“Before my mini-travelogue, a couple thoughts about giving. I hope I’ve learned the lesson that charity isn’t an opportunity to get rid of things you don’t want, but rather a chance to make a connection with other real people who want to help and who need things. Most of the donations we received were perfect—just what was needed, in respectful condition, carefully packed. But we also received donations I was disgusted to touch and would have been deeply ashamed to pass on. What were these people thinking? Then I thought about things I had thrown into Salvation Army boxes or other places in the past. I made a promise that I would never again donate something I wouldn’t offer to a friend, or treat volunteers as servants or trash collectors.

“We picked up generous donations from many Ethical Societies, from New York and New Jersey to Baltimore, North Carolina, and a school in Virginia. It was wonderful to see old friends if even for a few minutes, and although the truck blew a tire in NC, otherwise the trip was blissfully uneventful. I had a hell of a time finding vegan food on the road, but I survived; next time I’ll pack more food.

“We drove straight through, arriving in Alabama around 5am, when we were given a place to crash for a few hours by a very kind woman at a motel, as all the rooms in the area were full of evacuees and relief workers. We were due at the school at 9:30am, and as we went through Mobile, we started to see signs of the hurricane—mostly brown-leaved or snapped-off trees and neat piles of branches at the edge of nearly every yard. Many of the signs and billboards along the highway were shredded, bare, or twisted.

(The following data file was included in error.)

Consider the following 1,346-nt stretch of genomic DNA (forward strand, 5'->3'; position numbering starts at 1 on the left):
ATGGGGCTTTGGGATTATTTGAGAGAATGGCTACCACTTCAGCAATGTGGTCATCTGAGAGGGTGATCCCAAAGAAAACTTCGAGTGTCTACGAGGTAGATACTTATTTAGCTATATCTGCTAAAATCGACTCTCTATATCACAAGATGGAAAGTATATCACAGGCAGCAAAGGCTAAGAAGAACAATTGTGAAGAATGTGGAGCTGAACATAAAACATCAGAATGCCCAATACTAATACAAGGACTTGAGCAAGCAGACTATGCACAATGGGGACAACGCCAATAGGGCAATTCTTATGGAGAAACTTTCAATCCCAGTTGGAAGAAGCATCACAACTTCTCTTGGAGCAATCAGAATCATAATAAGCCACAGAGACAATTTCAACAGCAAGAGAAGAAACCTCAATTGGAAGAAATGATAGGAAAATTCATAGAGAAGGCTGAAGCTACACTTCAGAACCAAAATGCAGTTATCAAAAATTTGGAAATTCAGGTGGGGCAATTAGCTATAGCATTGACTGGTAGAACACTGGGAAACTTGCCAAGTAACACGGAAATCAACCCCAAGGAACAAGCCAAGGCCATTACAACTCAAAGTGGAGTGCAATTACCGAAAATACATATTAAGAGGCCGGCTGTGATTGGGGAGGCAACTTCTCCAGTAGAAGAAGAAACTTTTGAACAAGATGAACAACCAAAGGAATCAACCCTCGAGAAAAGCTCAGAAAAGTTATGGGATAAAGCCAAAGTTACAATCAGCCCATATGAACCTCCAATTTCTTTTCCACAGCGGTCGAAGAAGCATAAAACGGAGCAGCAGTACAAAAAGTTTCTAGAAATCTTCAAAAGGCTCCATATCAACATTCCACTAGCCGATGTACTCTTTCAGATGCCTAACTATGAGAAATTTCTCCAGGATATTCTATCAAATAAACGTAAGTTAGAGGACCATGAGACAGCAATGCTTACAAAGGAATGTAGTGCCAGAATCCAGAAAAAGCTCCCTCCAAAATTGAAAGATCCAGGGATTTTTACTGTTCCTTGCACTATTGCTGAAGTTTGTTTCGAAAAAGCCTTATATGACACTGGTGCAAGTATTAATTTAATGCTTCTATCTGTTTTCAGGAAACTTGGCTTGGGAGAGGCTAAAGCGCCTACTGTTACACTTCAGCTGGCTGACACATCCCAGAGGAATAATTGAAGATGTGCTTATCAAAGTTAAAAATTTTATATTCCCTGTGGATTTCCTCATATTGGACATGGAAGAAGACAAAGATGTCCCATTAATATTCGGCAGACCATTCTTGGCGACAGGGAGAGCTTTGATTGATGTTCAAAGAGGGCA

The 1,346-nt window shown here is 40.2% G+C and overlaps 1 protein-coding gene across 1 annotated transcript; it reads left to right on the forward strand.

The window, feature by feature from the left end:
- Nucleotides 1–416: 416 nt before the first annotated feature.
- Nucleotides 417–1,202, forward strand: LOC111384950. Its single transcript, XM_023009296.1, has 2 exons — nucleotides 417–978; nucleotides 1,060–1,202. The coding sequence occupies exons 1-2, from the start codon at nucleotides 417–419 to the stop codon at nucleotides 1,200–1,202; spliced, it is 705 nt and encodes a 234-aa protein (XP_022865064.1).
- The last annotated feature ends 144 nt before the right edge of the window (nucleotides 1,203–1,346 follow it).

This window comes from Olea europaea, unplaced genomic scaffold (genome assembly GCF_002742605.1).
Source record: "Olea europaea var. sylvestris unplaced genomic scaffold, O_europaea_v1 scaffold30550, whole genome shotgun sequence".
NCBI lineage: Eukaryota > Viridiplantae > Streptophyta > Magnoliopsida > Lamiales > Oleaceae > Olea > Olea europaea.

“As we neared the school, I heard a noise I knew from children’s theater—hundreds of cheering, screaming kids. The entire population of the school—kids in their white-and-navy uniforms, PTA in their matching T-shirts, teachers and staff, were all arranged in a giant half-circle in the parking lot, yelling and applauding and cheering. There was a big banner in front welcoming us and local news vans. It was overwhelming and exciting, but I felt uncomfortable with the cheering and all those people waiting for us in the hot sun. We had one truck of supplies and a few thousand dollars of donations, in that sea of destruction and need. It made me realize how important it was that we went down in person, though, instead of just mailing off boxes. We were people caring about other people, not anonymous “donors” giving to “victims.” The principal and the other staff were terrific, despite the stress they were under. Everyone was very moved that we had come all that way. They know down South that they’ll soon be off the front pages and forgotten, and they’re very skeptical about the big relief agencies. They told us about one boy, from New Orleans, whose family had lost everything and who was distraught. They discovered that what he used to do when he was upset was ride his bike until he felt calmer, so they went out and found him a bike. Would that have been considered a real need by an outside agency? How long would it have taken? I was happy for the kid, and impressed by the compassion and dedication of the staff.

“We stayed for an hour or so, talking with people and unloading the truck and giving interviews, and then we had to get back on the road. Before we headed back north, we took a side trip to the coastal town of Pascagoula, Mississippi, 40 miles west, to check on friends of Curt’s family. The town is 40 miles from Gulfport and over 100 miles from New Orleans. As we neared the water, the damage increased block by block—houses missing roof shingles, then houses with blue tarps covering roof holes, then a brick church with its whole front wall blown out, pews sitting drying in the sun. Curt’s friend lived a couple blocks from the beach, and he was there, healthy and okay, and the houses on the block looked okay from the outside, but every one had a huge pile of water-soaked furniture and belongings out front, and most were abandoned. Curt’s friend said they had been without power for 8 days.